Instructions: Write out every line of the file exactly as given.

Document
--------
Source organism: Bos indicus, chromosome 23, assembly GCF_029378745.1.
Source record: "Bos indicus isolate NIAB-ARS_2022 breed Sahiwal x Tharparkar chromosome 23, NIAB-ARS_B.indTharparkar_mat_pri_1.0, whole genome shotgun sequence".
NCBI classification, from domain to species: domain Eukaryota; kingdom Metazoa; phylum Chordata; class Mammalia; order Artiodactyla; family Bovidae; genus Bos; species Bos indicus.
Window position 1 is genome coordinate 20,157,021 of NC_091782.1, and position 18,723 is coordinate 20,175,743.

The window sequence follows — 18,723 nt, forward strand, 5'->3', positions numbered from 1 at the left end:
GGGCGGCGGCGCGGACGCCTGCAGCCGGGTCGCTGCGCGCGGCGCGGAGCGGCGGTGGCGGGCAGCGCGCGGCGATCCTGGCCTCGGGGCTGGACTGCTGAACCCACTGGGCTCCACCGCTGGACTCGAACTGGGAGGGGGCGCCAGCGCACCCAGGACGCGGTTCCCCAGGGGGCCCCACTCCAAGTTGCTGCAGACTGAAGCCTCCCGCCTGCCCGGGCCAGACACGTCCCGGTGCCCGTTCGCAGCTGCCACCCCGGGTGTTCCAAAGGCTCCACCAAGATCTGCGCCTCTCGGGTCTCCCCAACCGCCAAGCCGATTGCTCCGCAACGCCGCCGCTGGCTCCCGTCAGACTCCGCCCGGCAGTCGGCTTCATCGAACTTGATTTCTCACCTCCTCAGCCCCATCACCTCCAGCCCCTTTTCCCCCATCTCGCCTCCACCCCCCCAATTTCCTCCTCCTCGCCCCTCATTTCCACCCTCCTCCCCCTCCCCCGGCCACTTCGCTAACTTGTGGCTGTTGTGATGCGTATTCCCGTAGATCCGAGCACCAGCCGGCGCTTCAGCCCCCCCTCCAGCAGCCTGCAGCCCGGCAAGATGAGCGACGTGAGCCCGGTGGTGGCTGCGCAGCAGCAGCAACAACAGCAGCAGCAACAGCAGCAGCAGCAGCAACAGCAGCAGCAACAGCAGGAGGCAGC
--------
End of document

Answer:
Source organism: Bos indicus, chromosome 23, assembly GCF_029378745.1.
Source record: "Bos indicus isolate NIAB-ARS_2022 breed Sahiwal x Tharparkar chromosome 23, NIAB-ARS_B.indTharparkar_mat_pri_1.0, whole genome shotgun sequence".
NCBI classification, from domain to species: domain Eukaryota; kingdom Metazoa; phylum Chordata; class Mammalia; order Artiodactyla; family Bovidae; genus Bos; species Bos indicus.
Window position 1 is genome coordinate 20,157,021 of NC_091782.1, and position 18,723 is coordinate 20,175,743.

The window sequence follows — 18,723 nt, forward strand, 5'->3', positions numbered from 1 at the left end:
GGGCGGCGGCGCGGACGCCTGCAGCCGGGTCGCTGCGCGCGGCGCGGAGCGGCGGTGGCGGGCAGCGCGCGGCGATCCTGGCCTCGGGGCTGGACTGCTGAACCCACTGGGCTCCACCGCTGGACTCGAACTGGGAGGGGGCGCCAGCGCACCCAGGACGCGGTTCCCCAGGGGGCCCCACTCCAAGTTGCTGCAGACTGAAGCCTCCCGCCTGCCCGGGCCAGACACGTCCCGGTGCCCGTTCGCAGCTGCCACCCCGGGTGTTCCAAAGGCTCCACCAAGATCTGCGCCTCTCGGGTCTCCCCAACCGCCAAGCCGATTGCTCCGCAACGCCGCCGCTGGCTCCCGTCAGACTCCGCCCGGCAGTCGGCTTCATCGAACTTGATTTCTCACCTCCTCAGCCCCATCACCTCCAGCCCCTTTTCCCCCATCTCGCCTCCACCCCCCCAATTTCCTCCTCCTCGCCCCTCATTTCCACCCTCCTCCCCCTCCCCCGGCCACTTCGCTAACTTGTGGCTGTTGTGATGCGTATTCCCGTAGATCCGAGCACCAGCCGGCGCTTCAGCCCCCCCTCCAGCAGCCTGCAGCCCGGCAAGATGAGCGACGTGAGCCCGGTGGTGGCTGCGCAGCAGCAGCAACAACAGCAGCAGCAACAGCAGCAGCAGCAGCAACAGCAGCAGCAACAGCAGGAGGCAGC